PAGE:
### Idea

A framed link is a link where the circles forming the components are viewed as having a thickness, albeit an arbitrarily small thickness. That is to say, instead of the components of the links being embedded circles, they are embedded solid tori.

The thickening can be considered in one direction only which gives embedded ribbons. This is an equivalent definition which can be useful as it makes the distinction clearer between an embedding and the same embedding composed with, say, a Dehn twist.

A link diagram can be made into a diagram of a framed links by giving it the blackboard framing: this views each segment of the link diagram as a ribbon lying on the “blackboard”.

Two diagrams represent the same link diagram if and only if they can be related by a modified version of the Reidemeister moves in which the first move is replaced by the following move.

## Definition

The precise notion of a framing on a link is perhaps most naturally given in terms of smooth structures on manifolds. We’ll start from there and later give other versions.

Let $M$ be an oriented 3-manifold, for example $S^3$. The tangent bundle $p: T M \to M$ is a bundle with structure group $GL(3) = GL(\mathbb{R}^3)$ which in fact admits a reduction to $GL_+(3)$ (invertible linear transformations with positive determinant) since $M$ is oriented. A further reduction to the structure group $SO(3)$ can be effected by a number of means, e.g., by equipping $M$ with a Riemannian metric.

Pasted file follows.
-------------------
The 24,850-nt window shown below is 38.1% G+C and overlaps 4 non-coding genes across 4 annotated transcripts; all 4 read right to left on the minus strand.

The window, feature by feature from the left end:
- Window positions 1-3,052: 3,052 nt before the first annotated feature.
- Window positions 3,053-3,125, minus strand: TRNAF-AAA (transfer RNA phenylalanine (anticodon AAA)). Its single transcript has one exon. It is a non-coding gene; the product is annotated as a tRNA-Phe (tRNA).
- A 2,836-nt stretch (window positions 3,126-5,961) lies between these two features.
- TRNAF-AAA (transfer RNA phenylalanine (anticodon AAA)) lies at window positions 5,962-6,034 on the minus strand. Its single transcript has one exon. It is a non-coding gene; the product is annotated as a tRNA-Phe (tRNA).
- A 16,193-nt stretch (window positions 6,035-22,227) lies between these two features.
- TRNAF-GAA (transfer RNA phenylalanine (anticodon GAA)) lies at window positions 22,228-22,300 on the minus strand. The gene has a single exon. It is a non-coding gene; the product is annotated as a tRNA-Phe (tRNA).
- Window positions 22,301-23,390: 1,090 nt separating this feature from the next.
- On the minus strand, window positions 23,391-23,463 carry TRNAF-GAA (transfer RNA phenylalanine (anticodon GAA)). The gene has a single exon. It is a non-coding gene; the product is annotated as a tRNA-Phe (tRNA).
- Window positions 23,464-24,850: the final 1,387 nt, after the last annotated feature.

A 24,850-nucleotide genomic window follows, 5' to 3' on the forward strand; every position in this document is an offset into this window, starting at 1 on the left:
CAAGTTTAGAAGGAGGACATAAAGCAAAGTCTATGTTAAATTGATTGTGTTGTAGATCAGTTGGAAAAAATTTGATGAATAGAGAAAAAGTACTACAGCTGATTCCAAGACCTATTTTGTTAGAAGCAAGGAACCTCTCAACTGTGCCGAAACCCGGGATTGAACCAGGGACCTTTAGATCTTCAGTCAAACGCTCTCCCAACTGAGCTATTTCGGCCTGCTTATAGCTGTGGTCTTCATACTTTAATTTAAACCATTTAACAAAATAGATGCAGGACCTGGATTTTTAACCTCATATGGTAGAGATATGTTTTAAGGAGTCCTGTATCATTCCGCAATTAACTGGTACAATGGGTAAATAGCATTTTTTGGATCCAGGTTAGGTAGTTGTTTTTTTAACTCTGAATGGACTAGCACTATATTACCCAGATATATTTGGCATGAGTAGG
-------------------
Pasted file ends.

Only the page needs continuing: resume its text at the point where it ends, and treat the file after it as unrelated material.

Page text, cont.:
Now let

$L: S^1 \sqcup \ldots \sqcup S^1 \hookrightarrow M$

be a smoothly embedded link (of oriented circles). The normal bundle of $L$ is the cokernel of the bundle inclusion

$T(S^1 \sqcup \ldots \sqcup S^1) \to L^\ast T M$

(as bundles over $S^1 \sqcup \ldots \sqcup S^1$); it is naturally associated with a principal $SO(2)$-bundle. A framing of $L$ is simply a choice of section $\sigma$ of this principal $SO(2)$-bundle. It can be thought of as a smooth choice of unit normal vectors along points of the embedded link, and can be visualized as “ribbons”, one for each component $S^1$, with one edge of the ribbon being that component.

The $SO(2)$-bundle or circle bundle over each component $S^1$ can be seen as an embedded torus in $M$. The framing itself induces a diffeomorphism on this torus which takes an element $(\xi, p)$ over $p \in S^1$ to $(\sigma(p)\xi, p)$.

However, it is often convenient to consider such framings, or rather their associated torus diffeomorphisms, only up to isotopy. For each component $S^1$, the isotopy class is specified by an integer which gives the number of 360 degree clockwise rotations of the unit normal or clockwise twists of the ribbon as one traverses the component in the direction of its orientation. Thus a shortcut is to say a framing of an oriented link is given by assigning an integer to each link component.

Revised on February 8, 2016 14:54:42 by Todd Trimble (67.81.95.215)